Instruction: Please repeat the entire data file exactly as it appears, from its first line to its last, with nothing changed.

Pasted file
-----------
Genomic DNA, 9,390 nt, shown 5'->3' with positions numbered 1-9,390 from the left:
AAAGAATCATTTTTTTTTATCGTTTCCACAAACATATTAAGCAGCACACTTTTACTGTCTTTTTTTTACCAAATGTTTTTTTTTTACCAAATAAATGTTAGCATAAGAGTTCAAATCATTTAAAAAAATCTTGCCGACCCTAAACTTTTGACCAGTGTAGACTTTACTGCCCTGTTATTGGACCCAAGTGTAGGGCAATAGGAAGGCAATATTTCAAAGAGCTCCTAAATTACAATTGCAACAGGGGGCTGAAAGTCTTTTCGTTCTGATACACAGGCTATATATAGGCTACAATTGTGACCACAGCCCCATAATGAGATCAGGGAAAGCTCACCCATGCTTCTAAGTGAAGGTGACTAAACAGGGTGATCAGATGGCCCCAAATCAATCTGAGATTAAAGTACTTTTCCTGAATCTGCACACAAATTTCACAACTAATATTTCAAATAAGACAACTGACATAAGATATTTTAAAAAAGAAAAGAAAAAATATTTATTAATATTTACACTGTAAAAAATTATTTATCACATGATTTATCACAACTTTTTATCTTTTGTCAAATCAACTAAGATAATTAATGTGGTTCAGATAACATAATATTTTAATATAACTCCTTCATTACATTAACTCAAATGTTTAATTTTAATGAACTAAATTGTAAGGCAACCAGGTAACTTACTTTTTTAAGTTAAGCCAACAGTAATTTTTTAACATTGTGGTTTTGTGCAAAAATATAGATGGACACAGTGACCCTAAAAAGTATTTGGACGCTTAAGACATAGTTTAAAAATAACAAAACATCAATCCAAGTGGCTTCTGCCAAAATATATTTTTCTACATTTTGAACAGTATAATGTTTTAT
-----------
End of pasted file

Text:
Genomic DNA, 9,390 nt, shown 5'->3' with positions numbered 1-9,390 from the left:
AAAGAATCATTTTTTTTTATCGTTTCCACAAACATATTAAGCAGCACACTTTTACTGTCTTTTTTTTACCAAATGTTTTTTTTTTACCAAATAAATGTTAGCATAAGAGTTCAAATCATTTAAAAAAATCTTGCCGACCCTAAACTTTTGACCAGTGTAGACTTTACTGCCCTGTTATTGGACCCAAGTGTAGGGCAATAGGAAGGCAATATTTCAAAGAGCTCCTAAATTACAATTGCAACAGGGGGCTGAAAGTCTTTTCGTTCTGATACACAGGCTATATATAGGCTACAATTGTGACCACAGCCCCATAATGAGATCAGGGAAAGCTCACCCATGCTTCTAAGTGAAGGTGACTAAACAGGGTGATCAGATGGCCCCAAATCAATCTGAGATTAAAGTACTTTTCCTGAATCTGCACACAAATTTCACAACTAATATTTCAAATAAGACAACTGACATAAGATATTTTAAAAAAGAAAAGAAAAAATATTTATTAATATTTACACTGTAAAAAATTATTTATCACATGATTTATCACAACTTTTTATCTTTTGTCAAATCAACTAAGATAATTAATGTGGTTCAGATAACATAATATTTTAATATAACTCCTTCATTACATTAACTCAAATGTTTAATTTTAATGAACTAAATTGTAAGGCAACCAGGTAACTTACTTTTTTAAGTTAAGCCAACAGTAATTTTTTAACATTGTGGTTTTGTGCAAAAATATAGATGGACACAGTGACCCTAAAAAGTATTTGGACGCTTAAGACATAGTTTAAAAATAACAAAACATCAATCCAAGTGGCTTCTGCCAAAATATATTTTTCTACATTTTGAACAGTATAATGTTTTAT